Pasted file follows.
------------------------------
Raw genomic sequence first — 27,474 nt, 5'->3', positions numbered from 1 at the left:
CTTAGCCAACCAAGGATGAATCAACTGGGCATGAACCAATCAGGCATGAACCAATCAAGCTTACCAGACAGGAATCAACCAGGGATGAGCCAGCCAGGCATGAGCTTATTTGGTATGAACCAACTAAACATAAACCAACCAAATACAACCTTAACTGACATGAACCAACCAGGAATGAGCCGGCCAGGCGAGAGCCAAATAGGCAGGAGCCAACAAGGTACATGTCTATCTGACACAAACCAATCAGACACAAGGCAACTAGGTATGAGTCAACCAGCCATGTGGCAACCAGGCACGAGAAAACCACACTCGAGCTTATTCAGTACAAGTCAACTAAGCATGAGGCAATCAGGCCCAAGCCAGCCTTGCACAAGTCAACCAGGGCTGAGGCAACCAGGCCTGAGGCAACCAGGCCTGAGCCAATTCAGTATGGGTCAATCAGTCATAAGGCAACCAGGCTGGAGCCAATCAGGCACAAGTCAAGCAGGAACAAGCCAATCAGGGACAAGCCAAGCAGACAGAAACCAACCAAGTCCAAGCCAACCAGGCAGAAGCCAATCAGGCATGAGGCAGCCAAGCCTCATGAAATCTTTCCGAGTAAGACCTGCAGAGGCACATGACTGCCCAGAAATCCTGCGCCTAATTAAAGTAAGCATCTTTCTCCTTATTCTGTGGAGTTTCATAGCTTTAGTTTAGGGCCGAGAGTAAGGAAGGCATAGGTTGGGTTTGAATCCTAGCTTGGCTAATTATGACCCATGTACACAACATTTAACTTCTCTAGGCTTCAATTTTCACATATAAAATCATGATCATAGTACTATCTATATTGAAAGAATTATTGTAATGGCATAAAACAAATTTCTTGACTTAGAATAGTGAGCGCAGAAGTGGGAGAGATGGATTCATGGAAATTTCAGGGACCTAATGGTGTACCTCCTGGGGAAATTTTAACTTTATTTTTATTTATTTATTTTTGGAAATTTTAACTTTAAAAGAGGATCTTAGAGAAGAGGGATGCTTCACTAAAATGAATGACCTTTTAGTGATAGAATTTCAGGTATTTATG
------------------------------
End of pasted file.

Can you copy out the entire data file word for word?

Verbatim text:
Raw genomic sequence first — 27,474 nt, 5'->3', positions numbered from 1 at the left:
CTTAGCCAACCAAGGATGAATCAACTGGGCATGAACCAATCAGGCATGAACCAATCAAGCTTACCAGACAGGAATCAACCAGGGATGAGCCAGCCAGGCATGAGCTTATTTGGTATGAACCAACTAAACATAAACCAACCAAATACAACCTTAACTGACATGAACCAACCAGGAATGAGCCGGCCAGGCGAGAGCCAAATAGGCAGGAGCCAACAAGGTACATGTCTATCTGACACAAACCAATCAGACACAAGGCAACTAGGTATGAGTCAACCAGCCATGTGGCAACCAGGCACGAGAAAACCACACTCGAGCTTATTCAGTACAAGTCAACTAAGCATGAGGCAATCAGGCCCAAGCCAGCCTTGCACAAGTCAACCAGGGCTGAGGCAACCAGGCCTGAGGCAACCAGGCCTGAGCCAATTCAGTATGGGTCAATCAGTCATAAGGCAACCAGGCTGGAGCCAATCAGGCACAAGTCAAGCAGGAACAAGCCAATCAGGGACAAGCCAAGCAGACAGAAACCAACCAAGTCCAAGCCAACCAGGCAGAAGCCAATCAGGCATGAGGCAGCCAAGCCTCATGAAATCTTTCCGAGTAAGACCTGCAGAGGCACATGACTGCCCAGAAATCCTGCGCCTAATTAAAGTAAGCATCTTTCTCCTTATTCTGTGGAGTTTCATAGCTTTAGTTTAGGGCCGAGAGTAAGGAAGGCATAGGTTGGGTTTGAATCCTAGCTTGGCTAATTATGACCCATGTACACAACATTTAACTTCTCTAGGCTTCAATTTTCACATATAAAATCATGATCATAGTACTATCTATATTGAAAGAATTATTGTAATGGCATAAAACAAATTTCTTGACTTAGAATAGTGAGCGCAGAAGTGGGAGAGATGGATTCATGGAAATTTCAGGGACCTAATGGTGTACCTCCTGGGGAAATTTTAACTTTATTTTTATTTATTTATTTTTGGAAATTTTAACTTTAAAAGAGGATCTTAGAGAAGAGGGATGCTTCACTAAAATGAATGACCTTTTAGTGATAGAATTTCAGGTATTTATG